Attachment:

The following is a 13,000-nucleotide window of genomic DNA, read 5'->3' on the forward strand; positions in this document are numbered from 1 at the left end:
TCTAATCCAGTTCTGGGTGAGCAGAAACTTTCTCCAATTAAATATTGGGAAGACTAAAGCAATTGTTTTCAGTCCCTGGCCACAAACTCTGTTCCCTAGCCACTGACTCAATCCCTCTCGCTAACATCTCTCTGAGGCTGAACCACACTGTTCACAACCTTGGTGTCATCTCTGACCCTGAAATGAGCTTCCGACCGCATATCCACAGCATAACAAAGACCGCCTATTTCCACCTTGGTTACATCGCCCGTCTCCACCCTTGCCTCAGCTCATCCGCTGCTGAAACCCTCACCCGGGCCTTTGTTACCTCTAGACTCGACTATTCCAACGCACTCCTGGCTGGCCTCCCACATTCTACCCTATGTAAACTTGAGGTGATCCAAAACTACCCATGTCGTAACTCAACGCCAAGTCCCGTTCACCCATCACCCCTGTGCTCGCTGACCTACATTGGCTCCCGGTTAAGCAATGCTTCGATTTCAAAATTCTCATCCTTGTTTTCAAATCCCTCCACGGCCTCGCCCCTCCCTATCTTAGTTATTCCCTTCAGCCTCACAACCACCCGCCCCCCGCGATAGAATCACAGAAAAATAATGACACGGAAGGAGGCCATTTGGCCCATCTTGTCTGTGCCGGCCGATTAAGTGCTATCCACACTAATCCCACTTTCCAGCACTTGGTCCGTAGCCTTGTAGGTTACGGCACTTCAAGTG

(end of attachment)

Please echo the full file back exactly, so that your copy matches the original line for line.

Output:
The following is a 13,000-nucleotide window of genomic DNA, read 5'->3' on the forward strand; positions in this document are numbered from 1 at the left end:
TCTAATCCAGTTCTGGGTGAGCAGAAACTTTCTCCAATTAAATATTGGGAAGACTAAAGCAATTGTTTTCAGTCCCTGGCCACAAACTCTGTTCCCTAGCCACTGACTCAATCCCTCTCGCTAACATCTCTCTGAGGCTGAACCACACTGTTCACAACCTTGGTGTCATCTCTGACCCTGAAATGAGCTTCCGACCGCATATCCACAGCATAACAAAGACCGCCTATTTCCACCTTGGTTACATCGCCCGTCTCCACCCTTGCCTCAGCTCATCCGCTGCTGAAACCCTCACCCGGGCCTTTGTTACCTCTAGACTCGACTATTCCAACGCACTCCTGGCTGGCCTCCCACATTCTACCCTATGTAAACTTGAGGTGATCCAAAACTACCCATGTCGTAACTCAACGCCAAGTCCCGTTCACCCATCACCCCTGTGCTCGCTGACCTACATTGGCTCCCGGTTAAGCAATGCTTCGATTTCAAAATTCTCATCCTTGTTTTCAAATCCCTCCACGGCCTCGCCCCTCCCTATCTTAGTTATTCCCTTCAGCCTCACAACCACCCGCCCCCCGCGATAGAATCACAGAAAAATAATGACACGGAAGGAGGCCATTTGGCCCATCTTGTCTGTGCCGGCCGATTAAGTGCTATCCACACTAATCCCACTTTCCAGCACTTGGTCCGTAGCCTTGTAGGTTACGGCACTTCAAGTG